Reviewing footage recorded by the Viridian XTL is no harder than opening a video saved onto a thumb drive. You simply plug one end of the cable into the XTL and the other end into your Windows OS computer. When you look at your computer’s “devices and drives” section, you will see “XSERIES” listed alongside the C, D and E drives. Simply clicking on it will open up a folder of all of the videos recorded onto the XTL’s internal memory. Each video can be viewed using whatever video player software you choose and can be deleted just like any regular file.

If the customer wishes to be able to adjust some settings on the XTL, they will need to download the user software from the Viridian Weapon Technologies website. A small sheet with directions on how to do this is supplied inside of the product packaging and it takes all of about 2 minutes to do. It is a very basic and simple software that just allows you to adjust a handful of important settings, nothing more and nothing less.

Here is a straight forward walk through of how simple the Viridian software is to use.

After downloading the software from the Viridian website and plugging in the included cable to the XTL, clicking the Viridian logo on your desktop will open up the software.

Clicking on the "Sync with PC time" button will automatically sync the XTL's onboard computer's date and time to that of your personal computer.

The "Overwrite" drop down bar selects either on or off for the internal memory of the XTL camera. If "on" is selected, the Camera will start recording over old data once it reaches full capacity. If "off" is selected, once the internal memory is full then the Camera will stop recording. I prefer to leave this on, as I do not want to potentially go without recording a critical incident. There is a decent amount of memory in the Camera and any past incidents would've already been downloaded to a hard drive if they were critical.

The "Time Stamp Display" option simply allows you to choose if you want the previously sync'd date and time to be super imposed onto the upper right corner of any footage recorded. I prefer to leave this option on, as seen below.

The "Video Resolution" drop bar allows you to select between 1080p @ 30 fps or 720p @ 30 fps. Just like any other type of digital storage, higher resolution takes up more space on the internal memory so you will get slightly less video time but most critical incidents would require maybe a few minutes at most of gun-camera and the internal memory seems to average about 40 minutes of record time. I prefer to leave it on 1080p.

Finally, clicking the "Open File Folder" button takes you to a standard document type folder, where all of your individual recordings will be located. They can be deleted from this memory directly or copied and saved to your computer, just how you would delete or save any file off of a standard thumb drive. See below.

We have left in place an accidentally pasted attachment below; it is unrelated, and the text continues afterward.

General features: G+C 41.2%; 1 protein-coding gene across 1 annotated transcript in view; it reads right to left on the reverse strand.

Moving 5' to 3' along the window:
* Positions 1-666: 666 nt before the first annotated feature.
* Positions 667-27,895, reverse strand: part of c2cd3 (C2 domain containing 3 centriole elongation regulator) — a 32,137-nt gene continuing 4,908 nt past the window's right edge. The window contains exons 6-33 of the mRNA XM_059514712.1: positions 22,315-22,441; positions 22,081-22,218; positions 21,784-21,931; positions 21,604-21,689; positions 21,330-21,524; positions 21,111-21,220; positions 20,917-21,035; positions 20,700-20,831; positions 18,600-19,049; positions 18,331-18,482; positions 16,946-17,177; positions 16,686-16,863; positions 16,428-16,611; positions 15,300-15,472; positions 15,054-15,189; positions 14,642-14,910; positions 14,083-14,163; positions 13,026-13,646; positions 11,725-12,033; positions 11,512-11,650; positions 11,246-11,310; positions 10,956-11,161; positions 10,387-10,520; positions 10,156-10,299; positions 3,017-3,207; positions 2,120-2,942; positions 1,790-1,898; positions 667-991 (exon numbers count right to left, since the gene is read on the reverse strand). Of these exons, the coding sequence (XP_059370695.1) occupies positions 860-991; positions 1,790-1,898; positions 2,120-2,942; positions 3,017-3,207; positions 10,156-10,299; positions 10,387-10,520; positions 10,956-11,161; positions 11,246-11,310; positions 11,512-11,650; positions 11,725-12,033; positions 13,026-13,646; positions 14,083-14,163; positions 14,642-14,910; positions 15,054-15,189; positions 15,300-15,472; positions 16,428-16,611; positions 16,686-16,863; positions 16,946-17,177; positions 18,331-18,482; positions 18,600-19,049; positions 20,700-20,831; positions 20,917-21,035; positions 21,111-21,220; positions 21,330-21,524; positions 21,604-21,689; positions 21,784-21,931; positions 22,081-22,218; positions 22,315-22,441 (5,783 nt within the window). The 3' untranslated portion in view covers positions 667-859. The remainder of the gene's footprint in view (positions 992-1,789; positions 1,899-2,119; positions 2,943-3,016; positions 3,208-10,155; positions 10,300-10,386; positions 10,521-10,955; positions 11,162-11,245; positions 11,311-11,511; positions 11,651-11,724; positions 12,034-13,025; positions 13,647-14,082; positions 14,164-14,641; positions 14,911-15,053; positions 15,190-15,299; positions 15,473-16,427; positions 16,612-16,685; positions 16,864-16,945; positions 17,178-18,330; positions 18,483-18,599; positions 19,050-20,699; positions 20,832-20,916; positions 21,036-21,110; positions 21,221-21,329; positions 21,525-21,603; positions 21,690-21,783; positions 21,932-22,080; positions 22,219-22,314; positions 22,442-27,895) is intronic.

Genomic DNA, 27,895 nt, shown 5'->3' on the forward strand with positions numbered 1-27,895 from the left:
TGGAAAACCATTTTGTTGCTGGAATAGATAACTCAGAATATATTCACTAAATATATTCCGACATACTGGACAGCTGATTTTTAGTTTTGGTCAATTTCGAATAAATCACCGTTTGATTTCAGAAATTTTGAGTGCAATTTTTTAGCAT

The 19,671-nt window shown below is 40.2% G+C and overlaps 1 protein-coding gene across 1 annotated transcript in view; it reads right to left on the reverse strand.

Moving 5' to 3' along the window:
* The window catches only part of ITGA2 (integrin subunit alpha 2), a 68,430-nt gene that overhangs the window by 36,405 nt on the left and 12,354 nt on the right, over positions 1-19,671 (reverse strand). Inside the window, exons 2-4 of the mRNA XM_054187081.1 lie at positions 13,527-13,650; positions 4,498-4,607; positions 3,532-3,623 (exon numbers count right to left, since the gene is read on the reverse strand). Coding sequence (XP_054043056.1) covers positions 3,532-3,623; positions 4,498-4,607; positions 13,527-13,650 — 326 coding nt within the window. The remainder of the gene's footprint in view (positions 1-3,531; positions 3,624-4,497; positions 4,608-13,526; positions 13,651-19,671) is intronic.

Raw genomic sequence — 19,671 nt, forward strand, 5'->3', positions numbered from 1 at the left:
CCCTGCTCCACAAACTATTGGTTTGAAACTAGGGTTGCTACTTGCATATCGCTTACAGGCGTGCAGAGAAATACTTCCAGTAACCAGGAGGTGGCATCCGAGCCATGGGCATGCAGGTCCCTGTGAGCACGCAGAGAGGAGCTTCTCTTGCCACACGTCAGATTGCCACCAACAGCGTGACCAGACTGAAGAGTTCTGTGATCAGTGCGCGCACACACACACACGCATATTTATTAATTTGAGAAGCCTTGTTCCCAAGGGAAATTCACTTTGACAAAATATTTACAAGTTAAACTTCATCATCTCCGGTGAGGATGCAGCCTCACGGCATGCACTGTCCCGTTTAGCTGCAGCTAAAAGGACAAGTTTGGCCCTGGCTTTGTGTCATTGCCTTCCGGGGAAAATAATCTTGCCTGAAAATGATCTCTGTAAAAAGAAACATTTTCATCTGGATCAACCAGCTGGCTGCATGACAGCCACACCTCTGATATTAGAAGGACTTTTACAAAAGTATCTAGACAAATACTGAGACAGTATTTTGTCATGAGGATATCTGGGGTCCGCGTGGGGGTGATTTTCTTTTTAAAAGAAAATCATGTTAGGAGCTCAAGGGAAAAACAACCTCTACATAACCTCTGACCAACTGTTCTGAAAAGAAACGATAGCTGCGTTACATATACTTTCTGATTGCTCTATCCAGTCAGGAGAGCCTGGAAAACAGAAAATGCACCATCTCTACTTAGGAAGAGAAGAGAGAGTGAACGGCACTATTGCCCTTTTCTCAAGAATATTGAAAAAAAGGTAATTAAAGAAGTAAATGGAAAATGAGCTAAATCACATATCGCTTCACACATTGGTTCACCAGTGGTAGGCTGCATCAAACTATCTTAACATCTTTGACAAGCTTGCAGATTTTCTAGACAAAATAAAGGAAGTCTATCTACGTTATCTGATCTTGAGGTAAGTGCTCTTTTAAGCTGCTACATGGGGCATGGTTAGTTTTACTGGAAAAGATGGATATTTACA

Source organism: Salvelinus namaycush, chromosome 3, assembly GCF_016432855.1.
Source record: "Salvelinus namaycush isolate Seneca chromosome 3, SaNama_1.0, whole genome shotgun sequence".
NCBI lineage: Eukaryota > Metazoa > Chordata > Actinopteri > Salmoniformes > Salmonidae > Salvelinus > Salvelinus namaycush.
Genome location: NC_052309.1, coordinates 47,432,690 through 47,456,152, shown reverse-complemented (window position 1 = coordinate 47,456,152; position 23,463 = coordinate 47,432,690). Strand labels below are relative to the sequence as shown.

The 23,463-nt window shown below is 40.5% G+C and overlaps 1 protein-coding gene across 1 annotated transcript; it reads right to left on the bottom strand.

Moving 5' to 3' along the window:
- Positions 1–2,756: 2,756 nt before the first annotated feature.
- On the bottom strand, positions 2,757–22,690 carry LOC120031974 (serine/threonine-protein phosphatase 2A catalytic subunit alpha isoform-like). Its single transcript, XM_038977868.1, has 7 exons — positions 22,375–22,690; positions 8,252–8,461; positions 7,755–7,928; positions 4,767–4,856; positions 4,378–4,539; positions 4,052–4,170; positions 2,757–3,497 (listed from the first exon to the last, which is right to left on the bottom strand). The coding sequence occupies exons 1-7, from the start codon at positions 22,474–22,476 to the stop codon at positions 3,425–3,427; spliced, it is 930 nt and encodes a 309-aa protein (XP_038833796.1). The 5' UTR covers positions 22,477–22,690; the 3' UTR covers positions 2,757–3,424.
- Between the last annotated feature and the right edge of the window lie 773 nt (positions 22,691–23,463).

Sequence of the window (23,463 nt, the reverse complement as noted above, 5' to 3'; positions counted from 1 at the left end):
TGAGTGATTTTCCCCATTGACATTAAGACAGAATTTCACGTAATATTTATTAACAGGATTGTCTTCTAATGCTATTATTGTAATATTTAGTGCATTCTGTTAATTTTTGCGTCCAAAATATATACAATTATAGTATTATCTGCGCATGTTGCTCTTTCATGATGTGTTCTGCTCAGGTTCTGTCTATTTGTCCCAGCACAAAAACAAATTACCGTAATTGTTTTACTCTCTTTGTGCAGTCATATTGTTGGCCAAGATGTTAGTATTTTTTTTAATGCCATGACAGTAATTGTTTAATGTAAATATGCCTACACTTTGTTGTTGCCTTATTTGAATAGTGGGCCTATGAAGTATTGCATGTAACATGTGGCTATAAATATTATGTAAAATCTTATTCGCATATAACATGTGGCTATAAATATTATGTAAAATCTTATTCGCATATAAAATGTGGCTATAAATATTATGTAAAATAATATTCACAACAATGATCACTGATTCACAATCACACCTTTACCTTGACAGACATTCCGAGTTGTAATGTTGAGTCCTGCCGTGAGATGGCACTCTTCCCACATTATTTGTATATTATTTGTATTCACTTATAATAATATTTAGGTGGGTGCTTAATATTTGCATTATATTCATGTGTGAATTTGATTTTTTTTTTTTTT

The software is so simple to use that an elementary school student could literally figure out how to use it in a minute or less.


After purchasing the XTL Gen 3, I spoke with Viridian's National Sales Manager Kevin Skalicky about the differences between the consumer version of the light/camera and the LE duty version. According to Kevin, aside from the model insignia on the side, the main difference between the two is the activation of the light and how the camera operates. On the consumer model, you pre-program if you prefer the light only (high, low or strobe), camera only, or camera and light combined. Then when you either manually active the XTL or draw it from an ECR Instant-On holster, it will be in your preferred mode. If you choose to hit the power buttons, it will turn off. This means that if you choose to use the light/cam combo, turning the light off during an encounter will also end the recording. On the FACT DUTY model, the camera cannot be turned off or deactivated and will be on if the firearm is out of the holster but the light can be independantly turned on or off as needed. I see this as a very minor difference and unless you plan as a civilian to do some crazy light throwing tactics, this feature is kind of useless. For the Law Enforcement world where a department would be purchasing the cams and implementing data retention policies, the FACT DUTY's system of never turning off the camera would definitely make more sense to increase accountability and mitigate liability.

In conclusion, I firmly believe that the XTL Gen 3 Weapon Cam and Light by Viridian Weapon Technologies is an outstanding product and the future of use-of-force evidence documentation for Law Enforcement and armed citizens alike. While the MSRP of $399 may seem a little high to some consumers, the ability to instantly shut down a claim of criminal misconduct or civil liability, saving you lengthy legal battles and the attached legal fees, is well worth the price of a single case of ammunition. I highly recommend this product, especially for Law Enforcement personnel.

(Video footage can be found on Youtube to show the quality of video recorded by the Viridian Camera. I will be completing a Youtube review of this product in the coming week and will update this article at that time with the link.)


Michael is a lifelong Arizona native, avid hunter and unwavering supporter of the Second Amendment and all of this great Nation’s founding documents. He is currently employed with a County Government Security Department within the state of Arizona, with prior work experience in the Judicial field, as well as private sector security contracting. Michael currently holds multiple certifications and licenses related to Firearms Instructing. He has a degree in Administration of Justice, with aspirations of attending law school.

He may be reached at